James Suckling on the Top 100 Value Wines of 2021

Some people say the best wine in the world is the one you enjoy the most that costs the least. By this metric, it’s never been a better time to drink wine, considering the relative bargains available today. We understand that rare, fine wines that garner some of the highest ratings at JamesSuckling.com can cost a fortune, but we also taste literally thousands of wines costing $35 or less that can taste like a $100-plus bottle. That’s the sweet spot for finding great wines at great prices.

This report covers wines from all over the world that sell at that price point, which we rated highly. Prices can vary depending on the country you’re in, transport costs, taxes and retailer mark-ups, among other factors. While we can’t guarantee these wines are available at a reputable wine merchant near you for $35 or less, each meets a high
standard of availability at a reasonable cost.

The Top 100 Value Wines of 2021 is one of our most inclusive listings yet, with 15 different countries represented, all producing wine at a level and price that can’t be beaten. As with last year, Italy was again the top source of value wines, providing 19 to this list. Next came Spain and the US, at a dozen each, with Argentina, Chile and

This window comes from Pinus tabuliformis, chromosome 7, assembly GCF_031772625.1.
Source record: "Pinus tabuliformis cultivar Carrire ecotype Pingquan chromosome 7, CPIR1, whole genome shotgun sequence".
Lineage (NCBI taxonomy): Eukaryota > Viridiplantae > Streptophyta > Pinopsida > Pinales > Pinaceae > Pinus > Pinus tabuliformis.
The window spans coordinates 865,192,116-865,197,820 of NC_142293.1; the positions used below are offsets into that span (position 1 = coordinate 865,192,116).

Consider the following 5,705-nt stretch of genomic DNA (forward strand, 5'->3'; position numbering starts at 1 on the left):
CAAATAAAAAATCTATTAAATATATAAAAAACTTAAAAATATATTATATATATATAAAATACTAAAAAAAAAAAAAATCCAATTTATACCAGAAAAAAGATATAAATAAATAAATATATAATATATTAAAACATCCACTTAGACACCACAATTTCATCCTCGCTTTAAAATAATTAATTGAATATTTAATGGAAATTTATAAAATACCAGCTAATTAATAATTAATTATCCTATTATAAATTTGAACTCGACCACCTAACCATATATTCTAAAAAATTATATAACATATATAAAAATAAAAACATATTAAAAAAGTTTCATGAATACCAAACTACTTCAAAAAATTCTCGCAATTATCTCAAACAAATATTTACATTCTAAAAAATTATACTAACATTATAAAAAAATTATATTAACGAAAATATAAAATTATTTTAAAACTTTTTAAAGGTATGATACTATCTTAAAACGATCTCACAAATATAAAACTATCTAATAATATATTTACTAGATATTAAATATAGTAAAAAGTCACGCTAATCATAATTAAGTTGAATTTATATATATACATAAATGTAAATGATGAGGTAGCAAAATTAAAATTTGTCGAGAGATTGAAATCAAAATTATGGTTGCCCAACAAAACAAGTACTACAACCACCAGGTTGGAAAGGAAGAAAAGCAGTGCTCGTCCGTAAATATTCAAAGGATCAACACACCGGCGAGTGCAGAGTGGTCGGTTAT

France each providing 10, South Africa six, New Zealand five, Germany four, three from Australia and Austria, two from Israel and Portugal, and one from Uruguay and Hungary.

What we didn’t expect is that five of the top 10 and eight of the top 25 wines on this list would be Beaujolais Crus. These picks, though, did fit in with our tastes: at JamesSuckling.com, we all love good Beaujolais for its bright berry and cherry fruit, mineral freshness and elegant tannins. It’s also really exciting to follow the rapid progress of the leading group of winemakers in turning the unique granite and volcanic terroirs of the Beaujolais Cru into great wines.

Even more astonishing, four of the five Bojo Crus in the top 10 are Morgon wines, with two each from Michel Guignier and Jean-Marc Burgaud. This is an astonishing achievement for both winemakers and for a single Beaujolais Cru.

Our Top 100 Value list is otherwise dominated by red wines, with 58, but white wines are well represented with 40, and there’s also one sparkling and one fortified wine. If you prefer white over red or vice versa, this list has you well covered, with fantastic options in both departments.

As our top source of value wines, Italy offers a wide variety of different styles and varietals at affordable prices, from down south in Sicily all the way up to Veneto and everywhere in between. The top Italian wine on our value list is the Foradori Manzoni Bianco Vigneti delle Dolomiti Fontanasanta 2020, which came in at number 4. It’s a Demeter-certified biodynamic wine that senior editor Stuart Pigott described as “maybe the greatest natural white wine I’ve ever tasted”.